Spitz Junior Planetarium (1954)

Flash! The Spitz Jr is famous. See if you can spot one in the movie Unstrung Heroes or in the TV show Third Rock from the Sun .

Okay, we're wandering pretty far afield from radios here, but this toy planetarium is so pretty I thought some of you might enjoy a peek. My wife found this for me (she has all the luck!) and saved it for a Christmas present. Despite being almost as old as me, the set shows little evidence of use.

Like some modern toys, the box is almost more fun than its contents. It shows an excited pair of children crouching next to their Spitz Junior, gazing eagerly into a dark blue sky crammed with colored planets, comets, and constellations. About the only thing missing from this scene is Buck Rogers!

The extensive instruction book is charming and quite well written. Aimed at a young audience, it conveys a real sense of excitement about astronomy while giving lots of practical information. The foreword identifies the designer as Armand N. Spitz, crediting him with the design of over 100 real planetaria throughout the United States plus a "giant projection unit," weighing over 1100 pounds, which was shipped to South America.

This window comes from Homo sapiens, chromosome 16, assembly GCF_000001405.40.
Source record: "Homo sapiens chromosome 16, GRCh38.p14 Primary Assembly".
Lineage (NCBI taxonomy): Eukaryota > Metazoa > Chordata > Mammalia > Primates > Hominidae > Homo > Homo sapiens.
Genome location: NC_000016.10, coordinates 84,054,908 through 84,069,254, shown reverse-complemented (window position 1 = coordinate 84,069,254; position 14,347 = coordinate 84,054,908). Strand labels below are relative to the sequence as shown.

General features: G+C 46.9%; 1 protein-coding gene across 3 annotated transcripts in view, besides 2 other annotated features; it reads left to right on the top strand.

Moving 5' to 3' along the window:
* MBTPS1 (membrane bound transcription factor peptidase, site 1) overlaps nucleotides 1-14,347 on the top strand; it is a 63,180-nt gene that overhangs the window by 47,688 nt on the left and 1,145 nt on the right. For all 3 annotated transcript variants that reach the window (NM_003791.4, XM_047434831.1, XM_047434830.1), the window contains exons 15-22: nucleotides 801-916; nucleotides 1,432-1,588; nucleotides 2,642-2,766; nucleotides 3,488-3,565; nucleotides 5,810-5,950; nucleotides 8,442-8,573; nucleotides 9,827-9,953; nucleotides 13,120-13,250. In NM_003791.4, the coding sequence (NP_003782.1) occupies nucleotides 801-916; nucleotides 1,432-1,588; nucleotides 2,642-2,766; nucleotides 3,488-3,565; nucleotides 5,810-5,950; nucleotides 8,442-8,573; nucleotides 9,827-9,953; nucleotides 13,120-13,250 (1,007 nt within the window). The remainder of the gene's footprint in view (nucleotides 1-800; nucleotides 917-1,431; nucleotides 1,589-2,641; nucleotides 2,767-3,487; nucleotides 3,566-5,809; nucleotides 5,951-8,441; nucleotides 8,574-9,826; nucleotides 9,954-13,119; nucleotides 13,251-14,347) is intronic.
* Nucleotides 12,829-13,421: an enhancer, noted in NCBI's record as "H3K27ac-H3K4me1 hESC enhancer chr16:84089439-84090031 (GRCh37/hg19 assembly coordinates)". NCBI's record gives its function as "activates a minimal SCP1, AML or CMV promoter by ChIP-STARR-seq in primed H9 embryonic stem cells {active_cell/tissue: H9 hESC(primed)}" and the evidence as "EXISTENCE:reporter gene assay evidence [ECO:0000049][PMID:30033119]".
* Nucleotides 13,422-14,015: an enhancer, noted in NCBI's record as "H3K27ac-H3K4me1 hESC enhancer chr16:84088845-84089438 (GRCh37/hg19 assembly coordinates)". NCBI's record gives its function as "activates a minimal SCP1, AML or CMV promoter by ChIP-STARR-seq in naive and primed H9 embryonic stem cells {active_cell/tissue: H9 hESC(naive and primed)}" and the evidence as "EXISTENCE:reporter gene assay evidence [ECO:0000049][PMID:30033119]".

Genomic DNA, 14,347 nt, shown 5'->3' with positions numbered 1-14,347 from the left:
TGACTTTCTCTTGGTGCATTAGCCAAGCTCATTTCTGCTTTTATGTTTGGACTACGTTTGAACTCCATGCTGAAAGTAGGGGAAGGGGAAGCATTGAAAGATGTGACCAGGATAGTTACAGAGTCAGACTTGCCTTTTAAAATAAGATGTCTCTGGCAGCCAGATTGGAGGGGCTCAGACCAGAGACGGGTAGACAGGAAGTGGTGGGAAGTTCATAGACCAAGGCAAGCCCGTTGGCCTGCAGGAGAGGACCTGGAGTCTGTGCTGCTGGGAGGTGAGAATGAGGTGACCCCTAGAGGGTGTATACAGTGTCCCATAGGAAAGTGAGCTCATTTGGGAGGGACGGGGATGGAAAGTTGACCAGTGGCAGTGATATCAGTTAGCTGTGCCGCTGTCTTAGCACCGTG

The front of the planetarium base has a power switch and dimmer rheostat. The dark projection sphere (made of Tenite) tilts up and down to show the heavens from different latitudes. Just as in a real planetarium show, you can rotate the sphere to show the stars for a particular date and time.

Stored in a little bracket on the side (on the right, in this photo) is a small light wand powered through an auxiliary cable. Using its own dimmer, the light can act as a pointer during ordinary operation or as a "constellation projector" when fitted with the slides shown here scattered around the base. It also accepts a couple of special round slides. The round slide mounted in this photo shows closeups of each planet. Another shows eclipses of the sun and moon.

This fascinating toy was built by the Harmonic Reed Corporation of Rosemont, Pennsylvania, which also made the "Harmotone" line of realistic musical toys.

If you're interested in planeteria, Loch Ness Productions offers a wealth of information. The Spitz company is still in business, producing full-sized planetarium domes.

©1995-2014 Philip I. Nelson, all rights reserved